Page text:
Cultural-adaptation considers "language, culture, and context" to increase treatment compatibility with patients' cultural norms/values. Among various cultural adaptation models, the Cultural Sensitivity Framework (CSF) was specifically designed for addiction research. In CSF, adaptation addresses both surface (concrete) and deep (abstract) structures. In racial/ethnic and sexual minority (lesbian/gay/bisexual) studies, cultural adaptation improved treatment acceptability, retention, and effectiveness; including for addiction. Aside from conceptual discussions, there are no culturally-adapted TGNB AUD interventions.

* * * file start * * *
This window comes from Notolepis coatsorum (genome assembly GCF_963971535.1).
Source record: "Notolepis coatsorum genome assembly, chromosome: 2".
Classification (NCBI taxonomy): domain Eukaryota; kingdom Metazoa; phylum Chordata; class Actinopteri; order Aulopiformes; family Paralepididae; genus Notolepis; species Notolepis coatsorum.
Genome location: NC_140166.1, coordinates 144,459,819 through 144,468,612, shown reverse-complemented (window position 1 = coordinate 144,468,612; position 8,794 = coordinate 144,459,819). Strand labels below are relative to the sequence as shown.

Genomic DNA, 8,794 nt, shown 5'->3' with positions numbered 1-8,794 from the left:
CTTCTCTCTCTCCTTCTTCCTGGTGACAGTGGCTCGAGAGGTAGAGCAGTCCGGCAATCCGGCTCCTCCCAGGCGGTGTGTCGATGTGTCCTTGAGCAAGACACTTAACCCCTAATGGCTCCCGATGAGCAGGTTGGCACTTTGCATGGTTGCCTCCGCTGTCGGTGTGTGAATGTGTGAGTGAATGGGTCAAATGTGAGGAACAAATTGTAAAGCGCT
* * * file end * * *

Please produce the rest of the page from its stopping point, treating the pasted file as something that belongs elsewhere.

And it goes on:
Separate evidence-based approaches exist for interpersonal distress (e.g., IPT) and alcohol (e.g., motivation interviewing; MI), but there are no integrated treatments for both that target the interpersonal contexts TGNB people face. IPT, a time-limited manualized psychotherapy, identifies an interpersonal problem area (grief, role disputes, role transitions, interpersonal deficits) and reduces symptoms by enhancing interpersonal coping and social support. IPT's focus on "role transition" and "role disputes" especially applies to gender transition-related interpersonal disruptions and distress. Over 133 clinical trials have validated IPT for depression and for PTSD-common co-morbidities for TGNB individuals. IPT AUD research is limited. Extant research on co-morbid depression and AUD is equivocal, but these studies were designed with depression as the primary outcome and enrolled mostly non-TGNB patients with low-level drinking. Researchers have called for studies of IPT with MI strategies for AUD in populations with salient interpersonal risk factors (i.e., TGNB populations).